The case made its way to the Missouri Supreme Court, which transferred the case back to the Court of Appeals with the direction to reconsider the case in light of the Supreme Court’s decision in Soars v. Easter Seals Midwest, 563 S.W.3d 111 (Mo. banc 2018). In Soars, the court held a delegation clause is severable and should be reviewed independent of any underlying arbitration clause. But in Caldwell, the parties conceded the delegation provision was not at issue, so on reconsideration, the Court held that because the subject delegation provision – standing alone – was valid, the question of whether the arbitration agreement as a whole was valid was for the arbitrator to decide.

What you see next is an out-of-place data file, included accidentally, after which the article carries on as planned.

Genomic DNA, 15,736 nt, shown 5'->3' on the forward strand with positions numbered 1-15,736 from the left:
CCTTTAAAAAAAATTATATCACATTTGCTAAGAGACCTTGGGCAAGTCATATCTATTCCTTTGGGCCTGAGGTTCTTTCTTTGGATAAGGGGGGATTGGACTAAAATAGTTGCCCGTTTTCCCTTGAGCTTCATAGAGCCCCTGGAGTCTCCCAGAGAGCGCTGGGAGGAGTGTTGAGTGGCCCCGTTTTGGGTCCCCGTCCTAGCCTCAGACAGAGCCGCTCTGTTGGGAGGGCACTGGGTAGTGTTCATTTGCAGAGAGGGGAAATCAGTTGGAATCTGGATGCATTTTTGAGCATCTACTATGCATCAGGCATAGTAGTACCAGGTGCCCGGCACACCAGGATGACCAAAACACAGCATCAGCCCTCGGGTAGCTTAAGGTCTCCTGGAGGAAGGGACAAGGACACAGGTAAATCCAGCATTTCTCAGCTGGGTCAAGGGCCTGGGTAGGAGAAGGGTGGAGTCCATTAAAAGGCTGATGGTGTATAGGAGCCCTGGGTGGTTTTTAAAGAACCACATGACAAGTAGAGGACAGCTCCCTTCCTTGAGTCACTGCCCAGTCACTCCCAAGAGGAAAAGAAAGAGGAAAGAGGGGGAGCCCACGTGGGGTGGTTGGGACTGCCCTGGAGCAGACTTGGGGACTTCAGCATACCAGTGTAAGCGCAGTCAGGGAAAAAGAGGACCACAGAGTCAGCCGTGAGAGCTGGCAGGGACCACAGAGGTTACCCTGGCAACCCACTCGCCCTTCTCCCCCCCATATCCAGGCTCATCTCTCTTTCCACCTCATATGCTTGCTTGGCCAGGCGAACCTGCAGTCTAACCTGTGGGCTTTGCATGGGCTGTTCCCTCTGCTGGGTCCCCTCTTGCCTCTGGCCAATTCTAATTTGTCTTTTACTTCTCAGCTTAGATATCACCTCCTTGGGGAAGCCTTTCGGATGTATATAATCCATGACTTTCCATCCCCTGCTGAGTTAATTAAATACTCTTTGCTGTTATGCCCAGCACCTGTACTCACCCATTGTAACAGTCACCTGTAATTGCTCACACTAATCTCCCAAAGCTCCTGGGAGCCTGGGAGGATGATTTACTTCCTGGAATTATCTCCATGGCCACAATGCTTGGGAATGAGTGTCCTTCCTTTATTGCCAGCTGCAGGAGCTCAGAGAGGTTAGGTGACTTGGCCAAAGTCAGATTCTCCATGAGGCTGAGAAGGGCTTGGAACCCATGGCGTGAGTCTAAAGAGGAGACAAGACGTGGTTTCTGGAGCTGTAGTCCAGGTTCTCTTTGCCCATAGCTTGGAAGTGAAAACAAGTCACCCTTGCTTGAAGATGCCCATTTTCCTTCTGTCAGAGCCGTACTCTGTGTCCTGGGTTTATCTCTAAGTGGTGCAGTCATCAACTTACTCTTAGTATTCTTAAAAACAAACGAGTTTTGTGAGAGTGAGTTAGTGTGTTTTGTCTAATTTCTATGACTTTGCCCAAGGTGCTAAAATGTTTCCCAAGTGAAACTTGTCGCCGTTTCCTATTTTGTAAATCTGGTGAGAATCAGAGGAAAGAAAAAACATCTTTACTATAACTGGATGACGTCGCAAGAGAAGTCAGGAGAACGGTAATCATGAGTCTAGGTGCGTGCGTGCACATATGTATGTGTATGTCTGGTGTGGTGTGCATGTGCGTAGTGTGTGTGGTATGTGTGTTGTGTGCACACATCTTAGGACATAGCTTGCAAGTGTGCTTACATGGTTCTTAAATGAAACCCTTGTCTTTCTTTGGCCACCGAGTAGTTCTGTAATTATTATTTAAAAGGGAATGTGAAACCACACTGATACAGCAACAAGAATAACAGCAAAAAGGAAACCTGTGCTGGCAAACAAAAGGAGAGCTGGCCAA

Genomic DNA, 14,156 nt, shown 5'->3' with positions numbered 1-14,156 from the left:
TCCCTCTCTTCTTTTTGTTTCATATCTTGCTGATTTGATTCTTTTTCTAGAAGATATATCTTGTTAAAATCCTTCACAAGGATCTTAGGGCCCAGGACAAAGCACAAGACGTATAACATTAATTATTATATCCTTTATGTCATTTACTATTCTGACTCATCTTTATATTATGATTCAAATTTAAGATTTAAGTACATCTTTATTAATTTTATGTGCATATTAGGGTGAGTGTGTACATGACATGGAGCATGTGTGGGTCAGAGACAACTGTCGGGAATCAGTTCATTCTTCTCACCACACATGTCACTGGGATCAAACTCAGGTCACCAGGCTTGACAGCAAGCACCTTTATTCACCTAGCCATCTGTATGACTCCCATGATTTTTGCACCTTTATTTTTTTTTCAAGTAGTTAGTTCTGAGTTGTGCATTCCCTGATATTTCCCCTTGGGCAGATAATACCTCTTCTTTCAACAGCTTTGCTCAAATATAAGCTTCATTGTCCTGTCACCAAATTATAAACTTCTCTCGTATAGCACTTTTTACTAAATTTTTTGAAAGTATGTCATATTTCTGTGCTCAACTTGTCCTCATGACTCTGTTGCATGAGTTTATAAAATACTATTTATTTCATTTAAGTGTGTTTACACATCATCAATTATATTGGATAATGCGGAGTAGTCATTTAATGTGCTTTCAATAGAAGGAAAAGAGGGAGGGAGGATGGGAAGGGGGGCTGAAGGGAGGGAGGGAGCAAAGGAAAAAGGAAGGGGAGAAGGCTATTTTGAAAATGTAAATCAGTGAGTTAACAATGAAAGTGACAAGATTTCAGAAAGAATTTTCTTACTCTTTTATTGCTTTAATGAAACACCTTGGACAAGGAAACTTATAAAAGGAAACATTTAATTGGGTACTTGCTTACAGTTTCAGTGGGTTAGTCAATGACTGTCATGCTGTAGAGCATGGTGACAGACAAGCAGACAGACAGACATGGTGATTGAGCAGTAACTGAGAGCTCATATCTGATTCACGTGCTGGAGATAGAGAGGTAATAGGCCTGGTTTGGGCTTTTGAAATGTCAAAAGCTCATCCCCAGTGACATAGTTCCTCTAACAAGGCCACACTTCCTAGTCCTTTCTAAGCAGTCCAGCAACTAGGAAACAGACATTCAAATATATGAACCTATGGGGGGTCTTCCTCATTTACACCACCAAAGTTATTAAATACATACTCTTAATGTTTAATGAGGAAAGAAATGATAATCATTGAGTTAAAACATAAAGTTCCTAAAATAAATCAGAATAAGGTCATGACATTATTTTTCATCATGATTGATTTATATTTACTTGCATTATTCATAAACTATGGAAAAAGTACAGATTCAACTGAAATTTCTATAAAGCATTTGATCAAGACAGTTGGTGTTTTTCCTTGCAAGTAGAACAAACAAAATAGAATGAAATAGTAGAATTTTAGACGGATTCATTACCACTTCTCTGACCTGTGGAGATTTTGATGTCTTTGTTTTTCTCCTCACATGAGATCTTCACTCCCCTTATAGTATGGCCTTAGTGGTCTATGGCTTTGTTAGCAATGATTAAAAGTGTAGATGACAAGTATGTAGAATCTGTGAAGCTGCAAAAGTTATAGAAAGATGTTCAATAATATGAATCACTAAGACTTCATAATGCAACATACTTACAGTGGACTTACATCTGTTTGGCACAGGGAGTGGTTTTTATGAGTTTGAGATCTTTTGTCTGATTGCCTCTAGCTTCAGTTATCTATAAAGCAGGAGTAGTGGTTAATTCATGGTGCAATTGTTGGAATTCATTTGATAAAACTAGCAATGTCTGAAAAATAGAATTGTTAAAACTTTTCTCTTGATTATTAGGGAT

Under Missouri law, an arbitration clause requires its own consideration. Accordingly, the arbitrator ruled that while Caldwell’s at-will employment may have supplied sufficient consideration to support the employment agreement, it could not also provide adequate consideration to support the arbitration clause. UniFirst moved to vacate the arbitration order arguing the arbitrator exceeded his power. The trial court denied the motion and affirmed the arbitration order, which UniFirst then appealed.